How Arizona’s Prison Hostage Crisis Began


The longest prison hostage standoff in U.S. history began Jan. 18 with inmates Ricky Wassenaar and Steven Coy rampaging at the Arizona State Prison Complex-Lewis for more than an hour before any alarm was sounded, say documents obtained by The Arizona Republic. By the time the first alarm was sounded, the convicts had taken five captives, raped a kitchen worker, and gained control of a watchtower with its arsenal. The standoff began with two officers there held hostage.

The newspaper says the documents paint a picture of security breakdowns and of a hostage female officer being sexually assaulted while negotiations with two armed convicts continued. At one point, a corrections officer saw two hostages handcuffed in the watchtower and walked away thinking they were engaged in “horseplay.” The convicts dropped their weapons Feb. 1, releasing the female hostage and walking out of the tower. They had released the male hostage a week earlier.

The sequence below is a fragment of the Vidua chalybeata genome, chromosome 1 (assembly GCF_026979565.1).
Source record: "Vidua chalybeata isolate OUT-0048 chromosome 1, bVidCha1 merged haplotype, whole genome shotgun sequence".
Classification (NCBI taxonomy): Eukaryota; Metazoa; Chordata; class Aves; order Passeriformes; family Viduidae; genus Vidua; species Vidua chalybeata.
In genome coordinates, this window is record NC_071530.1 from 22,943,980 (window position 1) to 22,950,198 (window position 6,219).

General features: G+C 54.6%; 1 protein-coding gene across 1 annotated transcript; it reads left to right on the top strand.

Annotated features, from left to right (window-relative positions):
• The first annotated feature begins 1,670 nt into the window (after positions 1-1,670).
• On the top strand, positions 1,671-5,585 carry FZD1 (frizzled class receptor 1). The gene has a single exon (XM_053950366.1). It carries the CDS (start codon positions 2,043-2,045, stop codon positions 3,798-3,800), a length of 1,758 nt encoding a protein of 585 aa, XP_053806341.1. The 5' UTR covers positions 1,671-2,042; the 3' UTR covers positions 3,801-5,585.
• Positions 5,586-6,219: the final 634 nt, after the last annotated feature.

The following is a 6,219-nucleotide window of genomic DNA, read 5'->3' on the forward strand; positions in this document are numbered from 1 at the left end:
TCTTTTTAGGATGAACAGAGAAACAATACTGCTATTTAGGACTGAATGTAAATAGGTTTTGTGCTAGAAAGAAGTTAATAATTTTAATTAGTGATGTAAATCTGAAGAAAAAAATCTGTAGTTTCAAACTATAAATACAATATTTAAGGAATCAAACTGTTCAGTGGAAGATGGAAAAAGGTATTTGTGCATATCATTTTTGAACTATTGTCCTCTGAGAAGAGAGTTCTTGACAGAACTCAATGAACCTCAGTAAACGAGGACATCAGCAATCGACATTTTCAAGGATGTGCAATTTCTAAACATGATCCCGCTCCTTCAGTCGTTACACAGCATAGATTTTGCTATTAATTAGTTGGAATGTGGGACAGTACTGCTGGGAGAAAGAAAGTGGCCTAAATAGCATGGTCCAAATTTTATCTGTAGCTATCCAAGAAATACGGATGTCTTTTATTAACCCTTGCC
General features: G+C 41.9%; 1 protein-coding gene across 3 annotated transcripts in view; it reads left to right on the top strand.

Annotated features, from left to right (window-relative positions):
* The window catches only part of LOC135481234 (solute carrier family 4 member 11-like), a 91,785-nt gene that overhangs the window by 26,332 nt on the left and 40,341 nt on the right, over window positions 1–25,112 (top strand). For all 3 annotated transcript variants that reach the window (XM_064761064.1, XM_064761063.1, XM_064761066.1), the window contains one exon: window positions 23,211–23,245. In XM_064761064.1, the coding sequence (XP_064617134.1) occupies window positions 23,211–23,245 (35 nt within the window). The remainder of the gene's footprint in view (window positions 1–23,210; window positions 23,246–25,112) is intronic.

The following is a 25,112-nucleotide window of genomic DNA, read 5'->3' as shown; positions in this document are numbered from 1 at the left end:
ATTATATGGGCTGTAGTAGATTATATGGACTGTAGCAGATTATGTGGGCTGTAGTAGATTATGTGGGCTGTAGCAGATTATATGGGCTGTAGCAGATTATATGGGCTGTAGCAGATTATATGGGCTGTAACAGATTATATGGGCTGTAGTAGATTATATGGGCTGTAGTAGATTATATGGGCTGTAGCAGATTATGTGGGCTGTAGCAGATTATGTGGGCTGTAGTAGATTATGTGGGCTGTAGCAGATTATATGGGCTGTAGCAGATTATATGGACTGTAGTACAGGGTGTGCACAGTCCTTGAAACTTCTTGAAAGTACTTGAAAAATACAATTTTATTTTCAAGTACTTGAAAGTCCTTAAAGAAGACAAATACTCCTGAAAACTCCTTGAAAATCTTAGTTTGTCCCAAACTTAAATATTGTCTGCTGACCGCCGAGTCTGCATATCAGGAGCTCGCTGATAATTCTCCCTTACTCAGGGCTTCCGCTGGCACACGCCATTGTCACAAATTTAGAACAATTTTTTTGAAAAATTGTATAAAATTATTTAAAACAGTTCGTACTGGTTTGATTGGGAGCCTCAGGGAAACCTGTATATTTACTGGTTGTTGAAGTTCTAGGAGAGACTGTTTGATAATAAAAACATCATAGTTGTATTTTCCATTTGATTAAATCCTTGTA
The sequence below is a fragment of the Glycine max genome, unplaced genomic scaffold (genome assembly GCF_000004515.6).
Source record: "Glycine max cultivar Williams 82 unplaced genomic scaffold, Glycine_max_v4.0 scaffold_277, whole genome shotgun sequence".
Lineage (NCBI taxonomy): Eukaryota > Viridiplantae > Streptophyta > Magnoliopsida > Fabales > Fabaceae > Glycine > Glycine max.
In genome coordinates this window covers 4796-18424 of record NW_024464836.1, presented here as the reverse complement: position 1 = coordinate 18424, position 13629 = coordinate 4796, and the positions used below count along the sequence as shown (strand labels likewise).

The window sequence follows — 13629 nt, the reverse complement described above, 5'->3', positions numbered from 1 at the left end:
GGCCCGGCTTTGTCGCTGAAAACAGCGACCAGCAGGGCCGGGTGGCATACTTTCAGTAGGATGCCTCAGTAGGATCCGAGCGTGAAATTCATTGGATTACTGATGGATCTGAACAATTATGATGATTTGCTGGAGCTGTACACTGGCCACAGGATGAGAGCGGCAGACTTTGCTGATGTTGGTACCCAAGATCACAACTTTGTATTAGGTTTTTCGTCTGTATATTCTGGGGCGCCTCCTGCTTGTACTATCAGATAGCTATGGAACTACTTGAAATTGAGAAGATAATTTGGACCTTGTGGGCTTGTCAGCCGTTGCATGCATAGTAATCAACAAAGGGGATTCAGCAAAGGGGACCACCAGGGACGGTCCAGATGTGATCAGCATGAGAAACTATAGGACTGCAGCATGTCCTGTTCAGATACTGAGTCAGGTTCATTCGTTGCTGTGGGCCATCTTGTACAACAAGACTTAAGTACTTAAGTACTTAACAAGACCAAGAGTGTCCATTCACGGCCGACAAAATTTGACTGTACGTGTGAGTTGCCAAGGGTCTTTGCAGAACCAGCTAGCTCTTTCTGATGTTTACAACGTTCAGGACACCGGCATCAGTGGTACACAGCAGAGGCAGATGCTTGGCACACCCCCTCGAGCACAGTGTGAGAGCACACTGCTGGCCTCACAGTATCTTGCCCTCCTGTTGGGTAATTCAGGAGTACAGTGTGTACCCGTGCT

Gov. Janet Napolitano and Department of Corrections Director Dora Schriro have provided only skeletal information about what went wrong, and they continue to withhold reports explaining who was involved and what happened to them. Schriro disclosed little new information yesterday as a blue-ribbon panel selected by the governor began a series of hearings.

The newly obtained documents fill in many gaps, which the Republic outlines in detail.

In one key encounter, Wassenaar overcame a corrections officer, donned his uniform, and shaved his beard so that he resembled the man. He then went to the watchtower, where his ruse worked on two officers on duty. He overpowered those officers, and the crisis was well under way.


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